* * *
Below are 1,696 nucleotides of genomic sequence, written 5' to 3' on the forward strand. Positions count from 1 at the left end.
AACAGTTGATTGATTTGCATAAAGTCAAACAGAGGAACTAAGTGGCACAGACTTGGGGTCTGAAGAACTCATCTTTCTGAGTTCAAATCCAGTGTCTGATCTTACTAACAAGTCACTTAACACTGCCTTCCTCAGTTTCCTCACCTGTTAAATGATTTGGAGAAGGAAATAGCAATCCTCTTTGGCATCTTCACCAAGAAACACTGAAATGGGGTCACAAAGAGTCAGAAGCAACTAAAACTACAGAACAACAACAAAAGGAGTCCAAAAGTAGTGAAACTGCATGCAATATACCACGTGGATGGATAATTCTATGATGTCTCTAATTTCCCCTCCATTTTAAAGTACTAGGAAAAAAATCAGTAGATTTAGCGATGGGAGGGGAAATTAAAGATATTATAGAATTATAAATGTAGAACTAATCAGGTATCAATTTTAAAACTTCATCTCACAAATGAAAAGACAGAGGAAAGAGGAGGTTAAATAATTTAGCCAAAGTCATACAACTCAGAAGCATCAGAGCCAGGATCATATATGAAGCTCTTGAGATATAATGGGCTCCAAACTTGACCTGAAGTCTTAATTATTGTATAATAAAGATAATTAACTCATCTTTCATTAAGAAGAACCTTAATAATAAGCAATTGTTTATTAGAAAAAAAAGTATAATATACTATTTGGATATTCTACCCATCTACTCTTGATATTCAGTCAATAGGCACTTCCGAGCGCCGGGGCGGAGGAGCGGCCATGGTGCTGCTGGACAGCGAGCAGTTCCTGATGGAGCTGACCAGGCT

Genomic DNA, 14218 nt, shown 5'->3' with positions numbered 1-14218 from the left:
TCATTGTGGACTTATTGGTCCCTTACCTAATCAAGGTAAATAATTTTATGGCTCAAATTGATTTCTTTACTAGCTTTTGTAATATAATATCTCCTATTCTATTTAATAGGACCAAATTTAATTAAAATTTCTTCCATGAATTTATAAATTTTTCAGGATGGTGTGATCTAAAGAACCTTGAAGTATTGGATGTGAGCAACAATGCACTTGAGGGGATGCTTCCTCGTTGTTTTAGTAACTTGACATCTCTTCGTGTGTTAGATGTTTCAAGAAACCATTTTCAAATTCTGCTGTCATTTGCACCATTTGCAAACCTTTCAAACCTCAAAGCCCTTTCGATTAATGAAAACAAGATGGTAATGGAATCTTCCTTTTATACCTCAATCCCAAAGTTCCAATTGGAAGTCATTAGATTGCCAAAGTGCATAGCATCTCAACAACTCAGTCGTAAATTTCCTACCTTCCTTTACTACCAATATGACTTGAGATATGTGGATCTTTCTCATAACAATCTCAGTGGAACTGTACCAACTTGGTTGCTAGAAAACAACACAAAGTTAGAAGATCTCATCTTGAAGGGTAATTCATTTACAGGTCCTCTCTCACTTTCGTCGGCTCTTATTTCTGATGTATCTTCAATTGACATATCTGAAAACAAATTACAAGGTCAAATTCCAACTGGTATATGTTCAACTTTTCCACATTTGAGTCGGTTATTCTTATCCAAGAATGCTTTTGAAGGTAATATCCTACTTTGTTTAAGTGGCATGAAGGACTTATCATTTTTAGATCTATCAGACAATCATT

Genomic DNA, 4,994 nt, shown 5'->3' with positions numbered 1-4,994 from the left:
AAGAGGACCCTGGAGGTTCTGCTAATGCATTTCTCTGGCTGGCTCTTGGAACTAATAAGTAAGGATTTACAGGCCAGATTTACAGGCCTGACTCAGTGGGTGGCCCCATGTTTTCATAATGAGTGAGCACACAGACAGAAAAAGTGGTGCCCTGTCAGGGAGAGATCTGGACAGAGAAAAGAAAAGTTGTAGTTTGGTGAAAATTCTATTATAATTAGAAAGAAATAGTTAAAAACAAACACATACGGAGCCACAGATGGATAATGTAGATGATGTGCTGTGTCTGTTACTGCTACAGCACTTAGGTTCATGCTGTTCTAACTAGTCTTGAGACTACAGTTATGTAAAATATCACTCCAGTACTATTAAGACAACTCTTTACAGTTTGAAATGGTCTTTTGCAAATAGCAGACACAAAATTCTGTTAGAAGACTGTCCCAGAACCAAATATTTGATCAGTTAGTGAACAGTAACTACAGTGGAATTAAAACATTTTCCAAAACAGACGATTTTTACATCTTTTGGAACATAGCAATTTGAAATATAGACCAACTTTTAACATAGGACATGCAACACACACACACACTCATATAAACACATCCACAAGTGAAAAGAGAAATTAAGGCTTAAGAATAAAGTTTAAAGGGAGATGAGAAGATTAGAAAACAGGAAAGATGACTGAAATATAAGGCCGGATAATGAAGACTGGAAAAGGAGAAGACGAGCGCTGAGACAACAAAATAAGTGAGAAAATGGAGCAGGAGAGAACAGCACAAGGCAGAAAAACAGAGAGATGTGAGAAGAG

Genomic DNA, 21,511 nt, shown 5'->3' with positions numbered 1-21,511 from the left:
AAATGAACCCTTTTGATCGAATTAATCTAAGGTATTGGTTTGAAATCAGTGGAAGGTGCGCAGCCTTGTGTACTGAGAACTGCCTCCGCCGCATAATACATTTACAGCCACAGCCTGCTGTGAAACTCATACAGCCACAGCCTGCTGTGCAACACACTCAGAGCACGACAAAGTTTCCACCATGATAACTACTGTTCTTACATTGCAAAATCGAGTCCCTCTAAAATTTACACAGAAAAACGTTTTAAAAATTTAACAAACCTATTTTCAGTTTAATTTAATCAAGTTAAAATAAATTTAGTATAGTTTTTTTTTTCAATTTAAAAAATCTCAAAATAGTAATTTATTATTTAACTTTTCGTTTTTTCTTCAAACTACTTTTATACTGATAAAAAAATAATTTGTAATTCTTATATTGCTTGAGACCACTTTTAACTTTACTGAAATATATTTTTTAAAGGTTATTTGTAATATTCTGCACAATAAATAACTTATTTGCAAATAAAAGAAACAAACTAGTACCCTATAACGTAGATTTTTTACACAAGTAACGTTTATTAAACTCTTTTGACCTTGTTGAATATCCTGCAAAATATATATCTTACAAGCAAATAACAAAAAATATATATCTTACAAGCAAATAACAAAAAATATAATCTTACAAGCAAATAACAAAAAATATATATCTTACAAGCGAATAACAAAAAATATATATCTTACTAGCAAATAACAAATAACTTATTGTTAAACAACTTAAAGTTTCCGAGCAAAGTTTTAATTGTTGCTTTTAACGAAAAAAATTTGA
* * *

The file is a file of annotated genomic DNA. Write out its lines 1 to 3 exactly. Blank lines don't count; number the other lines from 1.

Below are 1,696 nucleotides of genomic sequence, written 5' to 3' on the forward strand. Positions count from 1 at the left end.
AACAGTTGATTGATTTGCATAAAGTCAAACAGAGGAACTAAGTGGCACAGACTTGGGGTCTGAAGAACTCATCTTTCTGAGTTCAAATCCAGTGTCTGATCTTACTAACAAGTCACTTAACACTGCCTTCCTCAGTTTCCTCACCTGTTAAATGATTTGGAGAAGGAAATAGCAATCCTCTTTGGCATCTTCACCAAGAAACACTGAAATGGGGTCACAAAGAGTCAGAAGCAACTAAAACTACAGAACAACAACAAAAGGAGTCCAAAAGTAGTGAAACTGCATGCAATATACCACGTGGATGGATAATTCTATGATGTCTCTAATTTCCCCTCCATTTTAAAGTACTAGGAAAAAAATCAGTAGATTTAGCGATGGGAGGGGAAATTAAAGATATTATAGAATTATAAATGTAGAACTAATCAGGTATCAATTTTAAAACTTCATCTCACAAATGAAAAGACAGAGGAAAGAGGAGGTTAAATAATTTAGCCAAAGTCATACAACTCAGAAGCATCAGAGCCAGGATCATATATGAAGCTCTTGAGATATAATGGGCTCCAAACTTGACCTGAAGTCTTAATTATTGTATAATAAAGATAATTAACTCATCTTTCATTAAGAAGAACCTTAATAATAAGCAATTGTTTATTAGAAAAAAAAGTATAATATACTATTTGGATATTCTACCCATCTACTCTTGATATTCAGTCAATAGGCACTTCCGAGCGCCGGGGCGGAGGAGCGGCCATGGTGCTGCTGGACAGCGAGCAGTTCCTGATGGAGCTGACCAGGCT

Genomic DNA, 14218 nt, shown 5'->3' with positions numbered 1-14218 from the left: